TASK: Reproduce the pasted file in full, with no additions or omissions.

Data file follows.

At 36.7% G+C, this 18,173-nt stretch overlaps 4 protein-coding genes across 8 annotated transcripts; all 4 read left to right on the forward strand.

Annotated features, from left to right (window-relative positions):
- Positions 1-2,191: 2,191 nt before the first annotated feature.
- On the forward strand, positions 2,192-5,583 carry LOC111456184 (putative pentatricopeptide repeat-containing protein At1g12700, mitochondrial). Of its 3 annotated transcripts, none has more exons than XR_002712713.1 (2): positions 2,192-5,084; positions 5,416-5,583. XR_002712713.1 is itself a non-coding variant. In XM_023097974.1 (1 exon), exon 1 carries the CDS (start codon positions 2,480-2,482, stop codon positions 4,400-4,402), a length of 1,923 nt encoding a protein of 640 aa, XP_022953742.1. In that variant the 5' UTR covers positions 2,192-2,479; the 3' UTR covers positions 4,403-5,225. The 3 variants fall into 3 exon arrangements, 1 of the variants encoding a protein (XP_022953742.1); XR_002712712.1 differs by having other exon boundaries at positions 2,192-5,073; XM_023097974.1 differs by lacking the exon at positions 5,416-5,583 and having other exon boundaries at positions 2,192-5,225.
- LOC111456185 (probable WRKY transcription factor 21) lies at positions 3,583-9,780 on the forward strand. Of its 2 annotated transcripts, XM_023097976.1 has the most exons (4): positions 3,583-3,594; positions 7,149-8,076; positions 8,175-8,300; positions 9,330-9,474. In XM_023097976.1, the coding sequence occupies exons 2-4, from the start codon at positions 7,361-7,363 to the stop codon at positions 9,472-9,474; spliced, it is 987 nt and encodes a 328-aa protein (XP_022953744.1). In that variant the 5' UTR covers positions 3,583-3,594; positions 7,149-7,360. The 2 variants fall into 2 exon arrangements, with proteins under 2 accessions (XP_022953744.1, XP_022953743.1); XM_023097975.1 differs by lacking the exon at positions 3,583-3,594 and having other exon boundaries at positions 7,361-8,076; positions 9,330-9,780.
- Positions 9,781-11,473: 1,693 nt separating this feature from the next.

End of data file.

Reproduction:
At 36.7% G+C, this 18,173-nt stretch overlaps 4 protein-coding genes across 8 annotated transcripts; all 4 read left to right on the forward strand.

Annotated features, from left to right (window-relative positions):
- Positions 1-2,191: 2,191 nt before the first annotated feature.
- On the forward strand, positions 2,192-5,583 carry LOC111456184 (putative pentatricopeptide repeat-containing protein At1g12700, mitochondrial). Of its 3 annotated transcripts, none has more exons than XR_002712713.1 (2): positions 2,192-5,084; positions 5,416-5,583. XR_002712713.1 is itself a non-coding variant. In XM_023097974.1 (1 exon), exon 1 carries the CDS (start codon positions 2,480-2,482, stop codon positions 4,400-4,402), a length of 1,923 nt encoding a protein of 640 aa, XP_022953742.1. In that variant the 5' UTR covers positions 2,192-2,479; the 3' UTR covers positions 4,403-5,225. The 3 variants fall into 3 exon arrangements, 1 of the variants encoding a protein (XP_022953742.1); XR_002712712.1 differs by having other exon boundaries at positions 2,192-5,073; XM_023097974.1 differs by lacking the exon at positions 5,416-5,583 and having other exon boundaries at positions 2,192-5,225.
- LOC111456185 (probable WRKY transcription factor 21) lies at positions 3,583-9,780 on the forward strand. Of its 2 annotated transcripts, XM_023097976.1 has the most exons (4): positions 3,583-3,594; positions 7,149-8,076; positions 8,175-8,300; positions 9,330-9,474. In XM_023097976.1, the coding sequence occupies exons 2-4, from the start codon at positions 7,361-7,363 to the stop codon at positions 9,472-9,474; spliced, it is 987 nt and encodes a 328-aa protein (XP_022953744.1). In that variant the 5' UTR covers positions 3,583-3,594; positions 7,149-7,360. The 2 variants fall into 2 exon arrangements, with proteins under 2 accessions (XP_022953744.1, XP_022953743.1); XM_023097975.1 differs by lacking the exon at positions 3,583-3,594 and having other exon boundaries at positions 7,361-8,076; positions 9,330-9,780.
- Positions 9,781-11,473: 1,693 nt separating this feature from the next.